Updated: Dec 18, 2020
Choosing a guitar can be a confusing mess involving dozens of different price ranges, colors, configurations, woods, electronics and so on. Which guitar is good for me, or my beginning student?
Well, in order to help you out, here are some helpful hints and a list of which guitars "make the grade" for beginning students.
You get what you pay for - sounds obvious, but that guitar that sells for $70 will have some problems that will probably make it unplayable. Twisted neck, high string action, difficult adjustments are all up to work against the beginning guitarist.
Guitar scale. Guitars come in 3 general sizes, 1/2 size, 3/4 size, and full size. the size of the guitar needs to fit the hand size of the player. the right sized guitar allows the student to reach the first and 4th frets without moving their hand too much. Most kids have smaller hands that adults, so a 1/2 or 3/4 sized guitar will generally be the right scale.
Electric or Acoustic or Classical - Acoustics are harder to play for beginners than electric guitars. Period. The strings on acoustics are thicker and students often suffer with sore fingers more frequently than when playing acoustics than electrics. On the other hand, electrics need an amplifier to be heard, adding to the cost of the purchase. Classical guitars have nylon strings which are easier to play, and reduce finger soreness. Electrics cost the most to begin with, but generally are the easiest to play (when set up properly).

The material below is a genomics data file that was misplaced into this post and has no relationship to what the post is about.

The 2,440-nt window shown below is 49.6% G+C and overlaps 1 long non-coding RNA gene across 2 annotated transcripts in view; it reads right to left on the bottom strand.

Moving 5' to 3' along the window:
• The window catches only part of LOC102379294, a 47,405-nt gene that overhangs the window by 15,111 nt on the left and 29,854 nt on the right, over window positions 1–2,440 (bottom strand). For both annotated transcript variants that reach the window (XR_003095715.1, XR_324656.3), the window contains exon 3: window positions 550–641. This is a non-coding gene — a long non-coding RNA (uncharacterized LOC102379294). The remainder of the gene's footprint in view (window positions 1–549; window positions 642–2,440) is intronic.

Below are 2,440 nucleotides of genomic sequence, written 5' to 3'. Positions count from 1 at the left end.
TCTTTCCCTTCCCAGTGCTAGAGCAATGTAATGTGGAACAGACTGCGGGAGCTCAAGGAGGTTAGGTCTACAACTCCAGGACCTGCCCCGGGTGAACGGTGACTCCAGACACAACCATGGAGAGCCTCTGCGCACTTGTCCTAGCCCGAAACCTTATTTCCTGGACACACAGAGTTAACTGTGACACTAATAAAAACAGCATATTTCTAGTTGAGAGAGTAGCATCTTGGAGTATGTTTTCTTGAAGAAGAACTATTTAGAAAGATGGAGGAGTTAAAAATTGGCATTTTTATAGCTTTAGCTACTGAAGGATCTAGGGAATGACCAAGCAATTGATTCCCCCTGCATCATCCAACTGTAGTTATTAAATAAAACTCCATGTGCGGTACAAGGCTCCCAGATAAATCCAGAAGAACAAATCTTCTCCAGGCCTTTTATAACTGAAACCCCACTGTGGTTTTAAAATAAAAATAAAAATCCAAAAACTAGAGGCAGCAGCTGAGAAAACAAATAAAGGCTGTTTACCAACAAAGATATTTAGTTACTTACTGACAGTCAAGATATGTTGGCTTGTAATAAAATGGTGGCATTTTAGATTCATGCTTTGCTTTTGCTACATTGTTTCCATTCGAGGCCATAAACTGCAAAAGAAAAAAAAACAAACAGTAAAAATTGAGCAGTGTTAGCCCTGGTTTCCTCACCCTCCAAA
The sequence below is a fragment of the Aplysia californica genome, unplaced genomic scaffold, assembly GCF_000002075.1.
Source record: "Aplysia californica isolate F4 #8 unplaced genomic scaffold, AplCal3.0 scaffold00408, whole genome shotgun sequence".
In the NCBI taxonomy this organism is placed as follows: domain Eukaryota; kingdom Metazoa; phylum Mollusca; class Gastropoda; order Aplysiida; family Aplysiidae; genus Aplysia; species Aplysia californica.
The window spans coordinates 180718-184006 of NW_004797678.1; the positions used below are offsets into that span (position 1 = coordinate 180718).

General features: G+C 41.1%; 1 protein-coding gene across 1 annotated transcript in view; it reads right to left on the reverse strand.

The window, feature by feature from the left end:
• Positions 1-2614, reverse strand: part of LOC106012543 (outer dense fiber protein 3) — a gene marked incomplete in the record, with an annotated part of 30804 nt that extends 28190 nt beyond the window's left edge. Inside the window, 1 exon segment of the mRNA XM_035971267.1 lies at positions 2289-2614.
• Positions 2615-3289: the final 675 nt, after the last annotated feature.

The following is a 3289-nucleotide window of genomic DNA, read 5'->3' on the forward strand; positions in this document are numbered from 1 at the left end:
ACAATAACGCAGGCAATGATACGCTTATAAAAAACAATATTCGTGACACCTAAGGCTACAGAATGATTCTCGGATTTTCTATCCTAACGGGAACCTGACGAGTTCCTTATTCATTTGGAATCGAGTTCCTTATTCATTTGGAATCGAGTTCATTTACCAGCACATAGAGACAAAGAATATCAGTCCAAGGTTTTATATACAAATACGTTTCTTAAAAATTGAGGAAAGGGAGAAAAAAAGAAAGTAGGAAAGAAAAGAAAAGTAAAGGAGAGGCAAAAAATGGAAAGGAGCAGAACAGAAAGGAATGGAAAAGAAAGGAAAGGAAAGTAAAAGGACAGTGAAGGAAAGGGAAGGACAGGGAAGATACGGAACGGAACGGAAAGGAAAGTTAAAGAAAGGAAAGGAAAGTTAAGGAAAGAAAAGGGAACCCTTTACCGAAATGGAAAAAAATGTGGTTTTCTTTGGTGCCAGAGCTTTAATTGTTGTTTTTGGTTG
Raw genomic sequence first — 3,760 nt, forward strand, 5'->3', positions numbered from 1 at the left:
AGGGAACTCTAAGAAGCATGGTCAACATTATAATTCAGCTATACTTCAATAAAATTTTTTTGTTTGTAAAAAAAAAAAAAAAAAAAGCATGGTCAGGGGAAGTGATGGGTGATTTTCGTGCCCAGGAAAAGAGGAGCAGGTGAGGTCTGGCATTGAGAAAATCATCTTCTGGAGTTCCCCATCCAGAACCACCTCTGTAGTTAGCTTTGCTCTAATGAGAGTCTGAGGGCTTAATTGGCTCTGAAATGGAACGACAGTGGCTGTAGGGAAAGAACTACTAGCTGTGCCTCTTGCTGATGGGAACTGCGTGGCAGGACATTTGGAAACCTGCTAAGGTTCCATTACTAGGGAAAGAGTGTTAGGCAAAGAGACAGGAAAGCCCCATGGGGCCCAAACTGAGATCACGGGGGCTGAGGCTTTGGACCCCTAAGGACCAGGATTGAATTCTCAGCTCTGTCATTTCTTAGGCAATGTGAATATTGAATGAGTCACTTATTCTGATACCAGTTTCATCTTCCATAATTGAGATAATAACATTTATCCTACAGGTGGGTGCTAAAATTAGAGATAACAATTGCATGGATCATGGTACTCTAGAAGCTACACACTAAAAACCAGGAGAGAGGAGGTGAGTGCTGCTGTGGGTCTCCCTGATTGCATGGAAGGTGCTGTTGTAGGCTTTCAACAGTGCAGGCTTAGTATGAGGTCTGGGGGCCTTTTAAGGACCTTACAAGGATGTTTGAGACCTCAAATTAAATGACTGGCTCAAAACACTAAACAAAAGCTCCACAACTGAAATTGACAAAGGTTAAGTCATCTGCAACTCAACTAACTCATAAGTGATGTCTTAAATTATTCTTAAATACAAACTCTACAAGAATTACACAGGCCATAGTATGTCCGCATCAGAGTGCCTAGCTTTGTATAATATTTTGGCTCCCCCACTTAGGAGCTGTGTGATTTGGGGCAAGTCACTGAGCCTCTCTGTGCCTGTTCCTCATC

Set up and guitar adjustments - Guitars need care and attention to pay at their optimum. Setting up a guitar so that it plays properly is needed in 99% of new guitar purchases. Manufacturers set up guitars from the factory so that they are "just" playable". By "Just" I mean you'll be able to pay a song or solo, but the string action will always be high, and the intonation will be set for heavy strings. This makes it difficult for a beginners to use their guitar without sore fingers or muscle fatigue. Setting up a guitar is generally $50-$75 and is well worth the investment.
Hand me down guitars - Often hand me down guitars haven't been cared for in some time, and need a good set up, cleaning, new strings and other adjustments to make them playable. As long as the guitar fits the students hands, a hand me down guitar with a good set up is a fine alternative to buying a new guitar.
* ★★★★★★★★★★ Epiphone Les Paul Special II
* ★★★★★★★★ Squire Affinity Stratocaster
* ★★★★★★ Squire Affinity Telecaster
* ★★★★★★ Jackson JS22 Dinky
* ★★★★ Squire Bullet Stratocaster
* ★★★ Epiphone SG Special
* ★★★ Ibanez GRX20Z
* ★★★ Squire Affinity Telecaster
* ★★ Ibanez GRX70QA